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steam

[steem]
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noun
  1. water in the form of an invisible gas or vapor.
  2. water changed to this form by boiling, extensively used for the generation of mechanical power, for heating purposes, etc.
  3. the mist formed when the gas or vapor from boiling water condenses in the air.
  4. an exhalation of a vapor or mist.
  5. Informal. power or energy.
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verb (used without object)
  1. to emit or give off steam or vapor.
  2. to rise or pass off in the form of steam or vapor.
  3. to become covered with condensed steam, as a window or other surface (often followed by up).
  4. to generate or produce steam, as in a boiler.
  5. to move or travel by the agency of steam.
  6. to move rapidly or evenly: He steamed out of the room.
  7. Informal. to be angry or show anger: Fans are still steaming from Monday night’s sloppy 5-4 loss.
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verb (used with object)
  1. to expose to or treat with steam, as in order to heat, cook, soften, renovate, or the like.
  2. to emit or exhale (steam or vapor).
  3. Informal. to cause to become irked or angry (often followed by up).
  4. to convey by the agency of steam: to steam the ship safely into port.
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adjective
  1. heated by or heating with steam: a steam radiator.
  2. steam engine.
  3. operated by steam.
  4. conducting steam: a steam line.
  5. bathed with or affected by steam.
  6. of or relating to steam.
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Idioms
  1. blow/let off steam, Informal. to give vent to one's repressed emotions, especially by talking or behaving in an unrestrained manner: Don't take her remarks too seriously—she was just blowing off steam.
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Origin of steam

before 1000; Middle English steme, Old English stēam; cognate with Dutch stoom
Related formssteam·less, adjectiveout·steam, verb (used with object)pre·steam, adjective, verb (used with object)un·steamed, adjectiveun·steam·ing, adjective
Dictionary.com Unabridged Based on the Random House Unabridged Dictionary, © Random House, Inc. 2018

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British Dictionary definitions for steaming

steaming

adjective
  1. very hot
  2. informal angry
  3. slang drunk
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noun
  1. informal robbery, esp of passengers in a railway carriage or bus, by a large gang of armed youths
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steam

noun
  1. the gas or vapour into which water is changed when boiled
  2. the mist formed when such gas or vapour condenses in the atmosphere
  3. any vaporous exhalation
  4. informal power, energy, or speed
  5. get up steam
    1. (of a ship, etc) to work up a sufficient head of steam in a boiler to drive an engine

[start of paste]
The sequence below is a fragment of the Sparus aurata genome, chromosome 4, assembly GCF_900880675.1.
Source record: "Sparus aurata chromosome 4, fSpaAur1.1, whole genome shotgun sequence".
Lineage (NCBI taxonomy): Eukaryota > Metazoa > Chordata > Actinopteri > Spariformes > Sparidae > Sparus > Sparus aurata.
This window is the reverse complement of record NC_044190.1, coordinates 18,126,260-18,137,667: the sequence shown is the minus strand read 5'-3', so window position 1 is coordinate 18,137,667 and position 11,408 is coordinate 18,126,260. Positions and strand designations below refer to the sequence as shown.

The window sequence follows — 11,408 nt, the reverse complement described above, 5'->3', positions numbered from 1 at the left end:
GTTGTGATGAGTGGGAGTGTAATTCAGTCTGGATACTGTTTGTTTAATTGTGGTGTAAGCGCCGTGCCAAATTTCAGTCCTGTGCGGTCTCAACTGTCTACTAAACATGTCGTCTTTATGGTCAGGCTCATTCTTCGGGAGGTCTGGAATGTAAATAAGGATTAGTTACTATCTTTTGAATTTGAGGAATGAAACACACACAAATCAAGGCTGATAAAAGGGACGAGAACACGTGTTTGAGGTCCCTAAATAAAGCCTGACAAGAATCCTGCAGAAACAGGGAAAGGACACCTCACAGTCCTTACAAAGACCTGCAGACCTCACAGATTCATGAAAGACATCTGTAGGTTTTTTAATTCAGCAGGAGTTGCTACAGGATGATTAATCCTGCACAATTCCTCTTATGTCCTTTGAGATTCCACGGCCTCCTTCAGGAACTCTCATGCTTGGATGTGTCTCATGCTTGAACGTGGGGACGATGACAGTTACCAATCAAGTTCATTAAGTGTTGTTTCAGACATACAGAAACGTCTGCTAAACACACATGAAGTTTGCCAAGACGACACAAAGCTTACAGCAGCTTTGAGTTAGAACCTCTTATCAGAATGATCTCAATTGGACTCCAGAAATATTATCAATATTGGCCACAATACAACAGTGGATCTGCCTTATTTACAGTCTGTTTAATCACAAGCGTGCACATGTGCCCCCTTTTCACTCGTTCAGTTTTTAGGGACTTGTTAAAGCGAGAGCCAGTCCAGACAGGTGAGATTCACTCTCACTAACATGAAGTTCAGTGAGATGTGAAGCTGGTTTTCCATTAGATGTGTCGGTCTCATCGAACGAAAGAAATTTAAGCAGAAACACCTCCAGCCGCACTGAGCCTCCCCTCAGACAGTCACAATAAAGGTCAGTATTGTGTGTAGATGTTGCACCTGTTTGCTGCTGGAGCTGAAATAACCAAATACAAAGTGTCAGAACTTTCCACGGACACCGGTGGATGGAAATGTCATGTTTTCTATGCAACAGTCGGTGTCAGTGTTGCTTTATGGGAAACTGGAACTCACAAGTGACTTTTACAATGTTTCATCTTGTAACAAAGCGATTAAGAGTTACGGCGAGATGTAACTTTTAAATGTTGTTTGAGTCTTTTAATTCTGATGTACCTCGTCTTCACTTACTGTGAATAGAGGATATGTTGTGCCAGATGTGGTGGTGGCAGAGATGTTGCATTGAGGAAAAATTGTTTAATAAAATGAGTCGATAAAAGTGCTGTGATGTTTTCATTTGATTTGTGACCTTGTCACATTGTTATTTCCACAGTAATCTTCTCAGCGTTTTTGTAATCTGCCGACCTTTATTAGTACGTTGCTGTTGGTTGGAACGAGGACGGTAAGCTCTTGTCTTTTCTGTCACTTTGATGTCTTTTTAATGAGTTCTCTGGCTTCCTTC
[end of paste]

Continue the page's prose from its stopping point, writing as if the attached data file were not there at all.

2. informalto go quickly
  6. let off steam informal to release pent-up energy or emotions
  7. under one's own steam without the assistance of others
  8. Australian slang cheap wine
  9. (modifier) driven, operated, heated, powered, etc, by steama steam radiator
  10. (modifier) treated by steamsteam ironed; steam cleaning
  11. (modifier) jocular old-fashioned; outmodedsteam radio
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verb
  1. to emit or be emitted as steam
  2. (intr) to generate steam, as a boiler, etc
  3. (intr) to move or travel by steam power, as a ship, etc
  4. (intr) informal to proceed quickly and sometimes forcefully
  5. to cook or be cooked in steam
  6. (tr) to treat with steam or apply steam to, as in cleaning, pressing clothes, etc
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See also steam up

Word Origin

Old English; related to Dutch stoom steam, perhaps to Old High German stioban to raise dust, Gothic stubjus dust
Collins English Dictionary - Complete & Unabridged 2012 Digital Edition © William Collins Sons & Co. Ltd. 1979, 1986 © HarperCollins Publishers 1998, 2000, 2003, 2005, 2006, 2007, 2009, 2012

Word Origin and History for steaming

steam

n.

Old English steam "vapor, fume," from Proto-Germanic *staumaz (cf. Dutch stoom), of unknown origin. Steam age first attested 1941. Steam heat as a method of temperature control recorded from 1904.

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steam

v.

Old English stemen, stymen "to emit a scent or odor," from the root of steam (n.). Slang meaning "to make angry" is from 1922. Related: Steamed; steaming.

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Online Etymology Dictionary, © 2010 Douglas Harper

steaming in Science

steam

[stēm]
  1. Water in its gaseous state, especially at a temperature above the boiling point of water (above 100°C, or 212°F, at sea level). See Note at vapor.
  2. A mist of condensed water vapor.
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The American Heritage® Science Dictionary Copyright © 2011. Published by Houghton Mifflin Harcourt Publishing Company. All rights reserved.

Idioms and Phrases with steaming

steam

The American Heritage® Idioms Dictionary Copyright © 2002, 2001, 1995 by Houghton Mifflin Harcourt Publishing Company. Published by Houghton Mifflin Harcourt Publishing Company.